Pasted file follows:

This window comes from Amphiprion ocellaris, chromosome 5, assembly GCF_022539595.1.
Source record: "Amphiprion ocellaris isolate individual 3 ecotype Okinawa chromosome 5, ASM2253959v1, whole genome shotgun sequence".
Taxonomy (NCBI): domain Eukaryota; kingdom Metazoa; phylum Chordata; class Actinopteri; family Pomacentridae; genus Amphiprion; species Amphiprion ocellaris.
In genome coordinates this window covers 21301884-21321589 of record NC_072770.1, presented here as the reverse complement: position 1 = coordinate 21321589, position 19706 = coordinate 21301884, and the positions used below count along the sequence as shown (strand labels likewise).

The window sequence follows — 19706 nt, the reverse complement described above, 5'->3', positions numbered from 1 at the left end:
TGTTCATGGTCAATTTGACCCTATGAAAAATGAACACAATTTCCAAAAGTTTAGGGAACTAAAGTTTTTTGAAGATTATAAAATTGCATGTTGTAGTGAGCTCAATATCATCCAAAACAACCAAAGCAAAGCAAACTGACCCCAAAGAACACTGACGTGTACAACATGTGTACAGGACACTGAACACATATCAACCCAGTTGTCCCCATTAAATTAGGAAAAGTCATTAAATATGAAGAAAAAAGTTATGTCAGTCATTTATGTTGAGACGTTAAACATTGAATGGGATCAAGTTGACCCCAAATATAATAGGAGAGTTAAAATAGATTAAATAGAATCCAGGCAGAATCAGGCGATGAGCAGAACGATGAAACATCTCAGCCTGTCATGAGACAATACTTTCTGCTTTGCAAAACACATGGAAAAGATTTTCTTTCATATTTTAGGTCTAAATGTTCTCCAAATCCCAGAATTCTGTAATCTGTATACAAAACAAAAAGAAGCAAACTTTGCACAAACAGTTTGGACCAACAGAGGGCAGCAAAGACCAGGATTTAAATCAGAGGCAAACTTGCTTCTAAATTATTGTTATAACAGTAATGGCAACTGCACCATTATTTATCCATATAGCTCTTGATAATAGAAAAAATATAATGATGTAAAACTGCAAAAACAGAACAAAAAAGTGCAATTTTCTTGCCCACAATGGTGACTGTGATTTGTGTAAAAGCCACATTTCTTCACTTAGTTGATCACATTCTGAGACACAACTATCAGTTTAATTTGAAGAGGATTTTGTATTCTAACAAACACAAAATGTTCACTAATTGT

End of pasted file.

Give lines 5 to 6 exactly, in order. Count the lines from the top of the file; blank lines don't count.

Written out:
The window sequence follows — 19706 nt, the reverse complement described above, 5'->3', positions numbered from 1 at the left end:
TGTTCATGGTCAATTTGACCCTATGAAAAATGAACACAATTTCCAAAAGTTTAGGGAACTAAAGTTTTTTGAAGATTATAAAATTGCATGTTGTAGTGAGCTCAATATCATCCAAAACAACCAAAGCAAAGCAAACTGACCCCAAAGAACACTGACGTGTACAACATGTGTACAGGACACTGAACACATATCAACCCAGTTGTCCCCATTAAATTAGGAAAAGTCATTAAATATGAAGAAAAAAGTTATGTCAGTCATTTATGTTGAGACGTTAAACATTGAATGGGATCAAGTTGACCCCAAATATAATAGGAGAGTTAAAATAGATTAAATAGAATCCAGGCAGAATCAGGCGATGAGCAGAACGATGAAACATCTCAGCCTGTCATGAGACAATACTTTCTGCTTTGCAAAACACATGGAAAAGATTTTCTTTCATATTTTAGGTCTAAATGTTCTCCAAATCCCAGAATTCTGTAATCTGTATACAAAACAAAAAGAAGCAAACTTTGCACAAACAGTTTGGACCAACAGAGGGCAGCAAAGACCAGGATTTAAATCAGAGGCAAACTTGCTTCTAAATTATTGTTATAACAGTAATGGCAACTGCACCATTATTTATCCATATAGCTCTTGATAATAGAAAAAATATAATGATGTAAAACTGCAAAAACAGAACAAAAAAGTGCAATTTTCTTGCCCACAATGGTGACTGTGATTTGTGTAAAAGCCACATTTCTTCACTTAGTTGATCACATTCTGAGACACAACTATCAGTTTAATTTGAAGAGGATTTTGTATTCTAACAAACACAAAATGTTCACTAATTGT